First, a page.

Good point about the mentions to VSLive and BorCon at blogs.msdn.com. My view on that was mostly anecdotal and based on visiting blogs.msdn.com and weblogs.asp.net a few times a day. If you’ll hand me that rag, I’ll wipe the egg off my face.

    As far as being surrounded by other geeks. Meh, BFD. Getting questions answered by the devs. I attended the PDC in Orlando in 2000 when NGWS…errr… .NET was announced. 😉 Being there didn’t really help me out much later, even with the TP bits. The features change too much between PDC and release. Look at what was announced at the last PDC vs. what’s in the CTP’s for Longhorn and Whidbey. I participated in two usability tests at Microsoft that involved technologies that have changed a lot since the PDC last year. Heck, just check out your "WinFS" category over to the left. Where’s WinFS again? It’s not one of the "pillars of Longhorn" anymore at least. With the proliferation of blogs and some other enhanced communications channels it’s just as easy to get questions answered by devs via the internet or an MVP rather than spending $$$ to attend a week-long product pitch.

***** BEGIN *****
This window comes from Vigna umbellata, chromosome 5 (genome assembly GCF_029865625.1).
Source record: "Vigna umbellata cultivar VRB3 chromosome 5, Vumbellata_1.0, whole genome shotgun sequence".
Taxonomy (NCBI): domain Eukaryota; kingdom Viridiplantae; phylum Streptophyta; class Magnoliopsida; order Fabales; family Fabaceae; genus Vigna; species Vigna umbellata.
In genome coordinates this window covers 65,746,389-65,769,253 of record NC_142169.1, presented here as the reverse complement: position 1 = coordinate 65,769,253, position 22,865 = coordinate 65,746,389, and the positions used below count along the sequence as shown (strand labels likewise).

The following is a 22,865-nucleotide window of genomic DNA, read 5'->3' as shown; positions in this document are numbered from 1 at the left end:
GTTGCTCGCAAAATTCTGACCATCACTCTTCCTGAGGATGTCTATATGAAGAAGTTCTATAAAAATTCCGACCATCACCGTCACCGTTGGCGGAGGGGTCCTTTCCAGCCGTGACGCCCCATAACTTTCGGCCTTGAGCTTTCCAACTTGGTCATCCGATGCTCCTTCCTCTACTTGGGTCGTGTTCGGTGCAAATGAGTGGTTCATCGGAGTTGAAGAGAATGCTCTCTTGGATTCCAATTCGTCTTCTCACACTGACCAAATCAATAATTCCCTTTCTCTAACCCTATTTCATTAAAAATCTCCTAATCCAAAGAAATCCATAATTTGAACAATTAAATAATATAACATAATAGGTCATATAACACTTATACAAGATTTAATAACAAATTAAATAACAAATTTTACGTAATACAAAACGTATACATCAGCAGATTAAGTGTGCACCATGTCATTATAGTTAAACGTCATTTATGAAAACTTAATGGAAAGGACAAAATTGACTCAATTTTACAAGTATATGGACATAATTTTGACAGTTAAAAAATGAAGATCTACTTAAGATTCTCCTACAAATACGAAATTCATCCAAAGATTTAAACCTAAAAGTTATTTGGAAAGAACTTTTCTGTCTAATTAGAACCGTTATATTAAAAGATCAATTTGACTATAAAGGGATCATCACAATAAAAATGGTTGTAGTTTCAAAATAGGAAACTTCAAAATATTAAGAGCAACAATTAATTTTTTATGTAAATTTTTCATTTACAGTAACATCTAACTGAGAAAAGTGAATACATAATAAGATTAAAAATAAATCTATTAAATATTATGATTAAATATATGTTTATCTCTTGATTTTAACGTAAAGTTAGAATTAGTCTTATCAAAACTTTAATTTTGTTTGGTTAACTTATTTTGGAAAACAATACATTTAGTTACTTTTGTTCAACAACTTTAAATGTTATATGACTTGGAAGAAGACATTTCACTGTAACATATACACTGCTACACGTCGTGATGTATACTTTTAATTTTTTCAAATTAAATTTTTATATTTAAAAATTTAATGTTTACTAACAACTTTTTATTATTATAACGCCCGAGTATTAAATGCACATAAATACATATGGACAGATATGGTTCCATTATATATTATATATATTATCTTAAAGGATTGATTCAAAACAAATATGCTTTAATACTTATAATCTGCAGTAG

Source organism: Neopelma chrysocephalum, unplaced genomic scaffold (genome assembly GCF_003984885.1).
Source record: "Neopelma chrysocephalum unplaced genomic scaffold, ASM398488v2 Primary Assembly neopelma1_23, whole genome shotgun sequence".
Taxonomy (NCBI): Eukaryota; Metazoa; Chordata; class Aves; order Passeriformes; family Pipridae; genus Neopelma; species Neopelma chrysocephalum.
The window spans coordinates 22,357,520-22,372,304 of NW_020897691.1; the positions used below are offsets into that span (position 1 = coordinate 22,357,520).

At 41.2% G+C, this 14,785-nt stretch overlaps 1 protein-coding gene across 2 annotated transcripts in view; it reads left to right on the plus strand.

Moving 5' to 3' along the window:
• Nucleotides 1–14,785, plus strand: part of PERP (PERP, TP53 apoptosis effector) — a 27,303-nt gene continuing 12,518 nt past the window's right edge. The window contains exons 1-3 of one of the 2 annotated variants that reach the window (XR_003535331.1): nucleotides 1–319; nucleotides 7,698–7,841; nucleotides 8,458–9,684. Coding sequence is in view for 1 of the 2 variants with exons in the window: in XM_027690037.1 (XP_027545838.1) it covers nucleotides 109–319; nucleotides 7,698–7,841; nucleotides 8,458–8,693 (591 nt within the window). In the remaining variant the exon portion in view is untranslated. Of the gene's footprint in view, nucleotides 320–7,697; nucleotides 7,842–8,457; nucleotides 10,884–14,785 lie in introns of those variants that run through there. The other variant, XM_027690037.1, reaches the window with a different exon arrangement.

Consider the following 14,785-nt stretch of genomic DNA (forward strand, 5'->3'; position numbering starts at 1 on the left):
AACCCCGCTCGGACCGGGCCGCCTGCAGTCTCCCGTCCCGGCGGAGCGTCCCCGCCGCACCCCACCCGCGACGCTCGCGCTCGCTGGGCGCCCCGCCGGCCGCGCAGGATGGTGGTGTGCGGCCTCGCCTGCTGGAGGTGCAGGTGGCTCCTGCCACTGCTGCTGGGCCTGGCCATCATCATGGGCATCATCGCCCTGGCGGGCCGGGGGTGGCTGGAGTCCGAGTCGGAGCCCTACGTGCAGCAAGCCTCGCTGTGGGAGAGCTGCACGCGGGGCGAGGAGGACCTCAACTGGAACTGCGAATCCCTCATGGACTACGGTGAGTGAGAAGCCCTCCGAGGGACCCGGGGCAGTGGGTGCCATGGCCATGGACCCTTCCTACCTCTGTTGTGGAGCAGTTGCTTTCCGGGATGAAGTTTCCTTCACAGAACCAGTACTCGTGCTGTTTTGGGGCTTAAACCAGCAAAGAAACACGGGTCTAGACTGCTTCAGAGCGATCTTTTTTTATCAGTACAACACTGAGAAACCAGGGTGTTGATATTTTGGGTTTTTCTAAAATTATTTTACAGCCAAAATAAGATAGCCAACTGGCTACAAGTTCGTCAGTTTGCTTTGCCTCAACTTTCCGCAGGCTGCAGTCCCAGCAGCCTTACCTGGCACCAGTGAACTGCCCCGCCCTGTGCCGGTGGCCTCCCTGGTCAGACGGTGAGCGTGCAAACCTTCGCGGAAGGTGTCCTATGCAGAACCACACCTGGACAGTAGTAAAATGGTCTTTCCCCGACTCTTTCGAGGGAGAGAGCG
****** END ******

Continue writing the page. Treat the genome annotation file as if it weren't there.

For me personally, getting to hang out with the devs is really no big deal other than the fact that a lot of them are nice people. I live in Seattle. I work with a guy who has 7 ship-it awards for Office and Visual Studio (he’s waiting on the one for VS 2005 when it ships) sitting on his shelf. If I want to hang out with sharp Windows developers, I just show up to a geek dinner or go to Red Robin in Overlake with some of my softie friends. I realize that not everyone has that kind access though. I’m sure if someone paid my way to PDC I’d go. Maybe even if they held it in Seattle. Just to meet some of the people I’ve talked to online. I’m just not convinced that kind of price is worth it just for the networking.

  2. ac says:

    I think its just not very practical to have every developer try attend if it was "cheap". More attenders and you’d likely want bigger venue etc.

    However that could be considered:

    $30 €25 PDC.NET pass

    This would give access to live or soon after access to keynote videos, panel audio/video and some other content otherwise hard to find.